Flights suspended from Libyan capital Tripoli’s only working airport

Fighting had temporarily ceased on Thursday following a cease-fire deal, but reignited in the evening and continued into Friday. (Shutterstock)
Updated 01 September 2018

Flights suspended from Libyan capital Tripoli’s only working airport

  • Fierce fighting near Tripoli has left at least 39 dead this week
  • Witnesses and Libyan rescue services said rockets and shells had hit multiple areas around and within the capital

TRIPOLI, LEBANON: The only operational airport in the unrest-hit Libyan capital Tripoli suspended all flights Friday, an airport source said, after fierce fighting near the city that has left at least 39 dead this week.
Hundreds of people have been injured in the clashes between rival militias, which broke out on Monday in suburbs south of Tripoli, according to a new toll by the health ministry released Friday.
Fighting had temporarily ceased on Thursday following a cease-fire deal, but reignited in the evening and continued into Friday, with intermittent bursts of heavy fire.
Witnesses and Libyan rescue services said rockets and shells had hit multiple areas around and within the capital, causing civilian casualties.
Several rockets landed near Tripoli’s Mitiga airport, forcing authorities to suspend flights for at least 48 hours for security reasons, according to the airport official.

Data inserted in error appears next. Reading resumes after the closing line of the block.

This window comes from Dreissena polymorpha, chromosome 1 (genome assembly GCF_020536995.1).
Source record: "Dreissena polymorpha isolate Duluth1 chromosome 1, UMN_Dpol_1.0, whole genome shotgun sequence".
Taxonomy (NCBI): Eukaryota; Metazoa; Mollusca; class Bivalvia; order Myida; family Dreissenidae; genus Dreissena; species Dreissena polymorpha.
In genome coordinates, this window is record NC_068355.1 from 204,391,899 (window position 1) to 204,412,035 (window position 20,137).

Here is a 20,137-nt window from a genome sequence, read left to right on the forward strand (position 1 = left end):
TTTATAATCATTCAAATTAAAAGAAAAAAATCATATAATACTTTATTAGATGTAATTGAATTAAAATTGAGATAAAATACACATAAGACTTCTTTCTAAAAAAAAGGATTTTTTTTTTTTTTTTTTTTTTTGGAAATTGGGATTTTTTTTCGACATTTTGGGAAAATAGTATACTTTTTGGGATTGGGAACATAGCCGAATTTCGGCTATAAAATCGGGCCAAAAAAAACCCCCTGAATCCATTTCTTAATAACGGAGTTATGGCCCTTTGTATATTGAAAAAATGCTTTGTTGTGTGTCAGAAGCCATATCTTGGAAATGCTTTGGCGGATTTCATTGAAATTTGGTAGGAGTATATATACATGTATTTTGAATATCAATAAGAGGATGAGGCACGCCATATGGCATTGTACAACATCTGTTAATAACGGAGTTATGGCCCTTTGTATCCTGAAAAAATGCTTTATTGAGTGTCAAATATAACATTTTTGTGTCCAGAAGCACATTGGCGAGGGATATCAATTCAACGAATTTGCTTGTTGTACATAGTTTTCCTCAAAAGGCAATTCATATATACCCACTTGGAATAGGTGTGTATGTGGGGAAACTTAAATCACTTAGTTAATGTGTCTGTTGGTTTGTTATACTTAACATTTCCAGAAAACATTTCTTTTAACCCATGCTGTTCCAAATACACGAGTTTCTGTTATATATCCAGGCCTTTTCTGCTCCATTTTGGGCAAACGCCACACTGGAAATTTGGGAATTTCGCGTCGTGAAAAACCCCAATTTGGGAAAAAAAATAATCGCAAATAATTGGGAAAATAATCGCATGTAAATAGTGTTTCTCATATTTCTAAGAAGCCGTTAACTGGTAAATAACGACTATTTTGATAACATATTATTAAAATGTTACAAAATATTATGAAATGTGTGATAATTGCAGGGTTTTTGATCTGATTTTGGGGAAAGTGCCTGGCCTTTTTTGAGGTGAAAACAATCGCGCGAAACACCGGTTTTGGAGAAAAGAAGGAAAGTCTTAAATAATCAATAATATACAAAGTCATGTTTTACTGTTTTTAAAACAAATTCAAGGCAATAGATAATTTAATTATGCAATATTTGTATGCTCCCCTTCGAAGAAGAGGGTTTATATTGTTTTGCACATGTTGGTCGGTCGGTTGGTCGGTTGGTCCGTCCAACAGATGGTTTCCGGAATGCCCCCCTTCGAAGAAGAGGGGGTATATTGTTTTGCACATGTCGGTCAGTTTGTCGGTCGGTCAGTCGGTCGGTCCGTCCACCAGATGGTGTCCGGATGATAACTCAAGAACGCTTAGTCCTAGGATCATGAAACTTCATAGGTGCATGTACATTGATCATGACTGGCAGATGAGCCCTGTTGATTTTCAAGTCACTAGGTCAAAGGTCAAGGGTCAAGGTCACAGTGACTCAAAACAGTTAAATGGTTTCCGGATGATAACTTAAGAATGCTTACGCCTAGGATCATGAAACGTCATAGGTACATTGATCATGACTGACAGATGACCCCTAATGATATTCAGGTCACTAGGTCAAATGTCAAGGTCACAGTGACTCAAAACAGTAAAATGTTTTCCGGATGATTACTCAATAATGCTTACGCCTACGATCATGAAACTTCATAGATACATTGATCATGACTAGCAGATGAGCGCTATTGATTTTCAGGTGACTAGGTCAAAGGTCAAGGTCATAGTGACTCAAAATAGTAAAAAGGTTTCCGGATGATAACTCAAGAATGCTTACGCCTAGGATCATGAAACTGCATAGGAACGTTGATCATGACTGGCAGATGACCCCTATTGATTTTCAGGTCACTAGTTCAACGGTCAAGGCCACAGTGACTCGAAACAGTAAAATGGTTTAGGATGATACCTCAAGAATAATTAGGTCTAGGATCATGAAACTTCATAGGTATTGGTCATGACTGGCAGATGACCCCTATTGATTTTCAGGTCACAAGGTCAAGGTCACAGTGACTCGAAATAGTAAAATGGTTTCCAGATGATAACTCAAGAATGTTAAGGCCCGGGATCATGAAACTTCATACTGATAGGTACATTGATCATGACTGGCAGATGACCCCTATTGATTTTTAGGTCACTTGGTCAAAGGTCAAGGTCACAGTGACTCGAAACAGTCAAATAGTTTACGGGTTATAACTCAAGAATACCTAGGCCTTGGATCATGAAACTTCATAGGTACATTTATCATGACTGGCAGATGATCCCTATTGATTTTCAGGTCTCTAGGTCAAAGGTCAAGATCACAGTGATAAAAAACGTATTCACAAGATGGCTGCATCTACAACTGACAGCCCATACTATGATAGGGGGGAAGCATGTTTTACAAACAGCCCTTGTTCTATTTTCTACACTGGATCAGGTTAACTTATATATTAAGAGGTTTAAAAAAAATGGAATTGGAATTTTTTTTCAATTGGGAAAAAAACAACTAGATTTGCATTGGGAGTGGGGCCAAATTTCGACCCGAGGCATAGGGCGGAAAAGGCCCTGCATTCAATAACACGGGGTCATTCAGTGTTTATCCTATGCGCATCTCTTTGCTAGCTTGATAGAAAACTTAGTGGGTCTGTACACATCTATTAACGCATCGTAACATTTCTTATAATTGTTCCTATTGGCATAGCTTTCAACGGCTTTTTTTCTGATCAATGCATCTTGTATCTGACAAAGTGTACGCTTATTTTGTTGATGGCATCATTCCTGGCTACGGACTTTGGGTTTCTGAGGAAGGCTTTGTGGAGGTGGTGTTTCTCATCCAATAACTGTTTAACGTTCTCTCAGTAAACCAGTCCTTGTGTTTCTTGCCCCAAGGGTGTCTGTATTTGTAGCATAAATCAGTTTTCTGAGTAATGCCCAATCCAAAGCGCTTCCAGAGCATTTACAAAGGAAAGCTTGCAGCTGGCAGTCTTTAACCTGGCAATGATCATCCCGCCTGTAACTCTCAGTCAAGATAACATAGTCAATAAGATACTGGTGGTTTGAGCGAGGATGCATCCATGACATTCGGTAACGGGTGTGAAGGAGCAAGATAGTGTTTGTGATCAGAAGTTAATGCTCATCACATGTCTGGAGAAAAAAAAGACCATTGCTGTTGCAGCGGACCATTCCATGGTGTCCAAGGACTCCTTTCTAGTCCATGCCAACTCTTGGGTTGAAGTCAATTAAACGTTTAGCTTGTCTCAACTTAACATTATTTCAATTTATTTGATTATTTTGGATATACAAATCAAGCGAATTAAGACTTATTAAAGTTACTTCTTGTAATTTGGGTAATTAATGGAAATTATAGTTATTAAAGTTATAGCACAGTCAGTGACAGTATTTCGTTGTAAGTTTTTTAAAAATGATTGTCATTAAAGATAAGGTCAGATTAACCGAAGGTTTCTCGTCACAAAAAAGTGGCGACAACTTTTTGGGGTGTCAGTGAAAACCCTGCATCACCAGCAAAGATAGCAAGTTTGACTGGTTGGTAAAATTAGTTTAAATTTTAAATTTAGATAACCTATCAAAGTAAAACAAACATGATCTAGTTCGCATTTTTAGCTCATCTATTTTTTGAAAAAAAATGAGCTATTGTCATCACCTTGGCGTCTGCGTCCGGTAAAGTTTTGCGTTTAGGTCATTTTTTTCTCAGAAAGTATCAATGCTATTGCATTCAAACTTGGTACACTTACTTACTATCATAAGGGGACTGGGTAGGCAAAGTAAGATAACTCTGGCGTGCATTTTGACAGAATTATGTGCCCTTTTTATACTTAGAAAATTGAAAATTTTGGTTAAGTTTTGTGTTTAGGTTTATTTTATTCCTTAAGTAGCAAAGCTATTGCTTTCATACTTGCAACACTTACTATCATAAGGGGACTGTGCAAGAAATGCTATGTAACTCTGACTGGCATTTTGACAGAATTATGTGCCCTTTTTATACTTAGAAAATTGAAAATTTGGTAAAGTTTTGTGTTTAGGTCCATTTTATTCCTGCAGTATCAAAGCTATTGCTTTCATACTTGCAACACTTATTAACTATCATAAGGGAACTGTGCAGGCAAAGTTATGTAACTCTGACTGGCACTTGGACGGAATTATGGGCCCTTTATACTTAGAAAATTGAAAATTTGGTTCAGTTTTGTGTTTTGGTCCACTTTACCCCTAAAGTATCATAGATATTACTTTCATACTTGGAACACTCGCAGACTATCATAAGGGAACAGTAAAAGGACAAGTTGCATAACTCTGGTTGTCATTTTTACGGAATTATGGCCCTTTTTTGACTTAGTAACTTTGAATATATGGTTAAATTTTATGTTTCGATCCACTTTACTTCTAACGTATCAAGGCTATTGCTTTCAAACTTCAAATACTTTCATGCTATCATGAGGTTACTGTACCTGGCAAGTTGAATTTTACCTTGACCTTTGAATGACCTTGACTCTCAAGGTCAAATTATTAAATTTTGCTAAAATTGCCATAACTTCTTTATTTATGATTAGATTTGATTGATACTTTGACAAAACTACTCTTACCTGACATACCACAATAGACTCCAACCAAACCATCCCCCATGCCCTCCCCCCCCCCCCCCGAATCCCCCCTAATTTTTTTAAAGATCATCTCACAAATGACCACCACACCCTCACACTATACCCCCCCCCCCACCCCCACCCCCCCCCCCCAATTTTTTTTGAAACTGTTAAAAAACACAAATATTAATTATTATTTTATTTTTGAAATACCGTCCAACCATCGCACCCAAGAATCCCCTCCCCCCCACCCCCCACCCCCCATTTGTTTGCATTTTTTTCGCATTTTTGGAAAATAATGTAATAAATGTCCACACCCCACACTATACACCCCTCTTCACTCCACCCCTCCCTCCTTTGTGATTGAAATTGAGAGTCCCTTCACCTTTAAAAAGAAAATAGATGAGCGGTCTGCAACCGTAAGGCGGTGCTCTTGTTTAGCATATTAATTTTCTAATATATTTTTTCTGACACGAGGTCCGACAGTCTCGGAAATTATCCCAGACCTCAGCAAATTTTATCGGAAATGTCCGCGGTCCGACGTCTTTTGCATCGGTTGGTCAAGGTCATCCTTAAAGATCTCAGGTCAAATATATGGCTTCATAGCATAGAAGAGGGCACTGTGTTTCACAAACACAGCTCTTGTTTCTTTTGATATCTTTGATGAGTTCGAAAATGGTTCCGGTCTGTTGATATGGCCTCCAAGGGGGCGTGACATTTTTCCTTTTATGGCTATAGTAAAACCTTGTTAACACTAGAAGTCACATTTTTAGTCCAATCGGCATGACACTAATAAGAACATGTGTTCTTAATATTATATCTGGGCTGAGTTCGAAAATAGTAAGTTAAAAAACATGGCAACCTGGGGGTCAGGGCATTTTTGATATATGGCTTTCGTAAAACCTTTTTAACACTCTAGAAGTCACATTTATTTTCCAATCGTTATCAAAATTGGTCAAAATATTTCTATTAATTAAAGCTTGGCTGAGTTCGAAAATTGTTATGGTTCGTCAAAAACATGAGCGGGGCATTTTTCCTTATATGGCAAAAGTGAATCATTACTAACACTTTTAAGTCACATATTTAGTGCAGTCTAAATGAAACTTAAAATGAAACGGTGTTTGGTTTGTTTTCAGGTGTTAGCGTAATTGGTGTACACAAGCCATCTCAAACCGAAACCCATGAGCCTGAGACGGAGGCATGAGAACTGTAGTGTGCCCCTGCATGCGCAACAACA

The UN in Libya said it “strongly condemns the loss of civilian lives” in the city and called on all parties to prevent further casualties and cease hostilities in a statement on Twitter.
Flights were temporarily rerouted to the airport in Misrata, some 200 kilometers (125 miles) east of Tripoli, the airport source said.
The Libyan capital has been at the center of a battle for influence between armed groups since the fall of dictator Muammar Qaddafi in 2011.
A former military airport, Mitiga was opened to civil air traffic after the destruction of Tripoli’s international airport in the south of the city during clashes in 2014.
The internationally recognized Government of National Accord (GNA) has charged forces from the west and center of the country with enforcing the cease-fire.
But a commander of these forces has declared that he has to wait for a pause in the fighting to be able to re-enter the capital and intervene between the rival factions.


Coronavirus tracing app stirs rare privacy backlash in Qatar

Updated 58 sec ago

Coronavirus tracing app stirs rare privacy backlash in Qatar

  • Version forces Android users to permit access to their picture and video galleries

DOHA: Privacy concerns over Qatar’s coronavirus contact tracing app, a tool that is mandatory on pain of prison, have prompted a rare backlash and forced officials to offer reassurance and concessions.

Like other governments around the world, Qatar has turned to mobile phones to trace people’s movements and track who they come into contact with, allowing officials to monitor coronavirus infections and alert people at risk of contagion.

The apps use Bluetooth radio signals to “ping” nearby devices, which can be contacted subsequently if a user they have been near develops symptoms or tests positive, but the resultant unprecedented access to users’ location data has prompted fears about state surveillance.

Qatar’s version goes considerably further — it forces Android users to permit access to their picture and video galleries, while also allowing the app to make unprompted calls.